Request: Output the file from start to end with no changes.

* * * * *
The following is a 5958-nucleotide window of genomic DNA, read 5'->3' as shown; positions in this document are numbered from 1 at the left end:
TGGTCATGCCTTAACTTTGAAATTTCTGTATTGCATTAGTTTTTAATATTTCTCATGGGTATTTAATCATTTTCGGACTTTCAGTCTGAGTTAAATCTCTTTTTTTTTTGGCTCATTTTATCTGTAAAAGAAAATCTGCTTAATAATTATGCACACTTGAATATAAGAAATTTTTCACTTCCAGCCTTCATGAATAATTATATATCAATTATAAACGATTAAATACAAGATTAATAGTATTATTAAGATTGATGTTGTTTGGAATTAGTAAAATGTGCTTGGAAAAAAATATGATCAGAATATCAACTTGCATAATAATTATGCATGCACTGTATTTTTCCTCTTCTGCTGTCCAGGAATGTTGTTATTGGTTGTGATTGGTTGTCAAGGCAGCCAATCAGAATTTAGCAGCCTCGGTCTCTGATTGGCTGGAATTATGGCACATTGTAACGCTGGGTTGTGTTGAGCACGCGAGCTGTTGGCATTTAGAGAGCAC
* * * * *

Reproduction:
The following is a 5958-nucleotide window of genomic DNA, read 5'->3' as shown; positions in this document are numbered from 1 at the left end:
TGGTCATGCCTTAACTTTGAAATTTCTGTATTGCATTAGTTTTTAATATTTCTCATGGGTATTTAATCATTTTCGGACTTTCAGTCTGAGTTAAATCTCTTTTTTTTTTGGCTCATTTTATCTGTAAAAGAAAATCTGCTTAATAATTATGCACACTTGAATATAAGAAATTTTTCACTTCCAGCCTTCATGAATAATTATATATCAATTATAAACGATTAAATACAAGATTAATAGTATTATTAAGATTGATGTTGTTTGGAATTAGTAAAATGTGCTTGGAAAAAAATATGATCAGAATATCAACTTGCATAATAATTATGCATGCACTGTATTTTTCCTCTTCTGCTGTCCAGGAATGTTGTTATTGGTTGTGATTGGTTGTCAAGGCAGCCAATCAGAATTTAGCAGCCTCGGTCTCTGATTGGCTGGAATTATGGCACATTGTAACGCTGGGTTGTGTTGAGCACGCGAGCTGTTGGCATTTAGAGAGCAC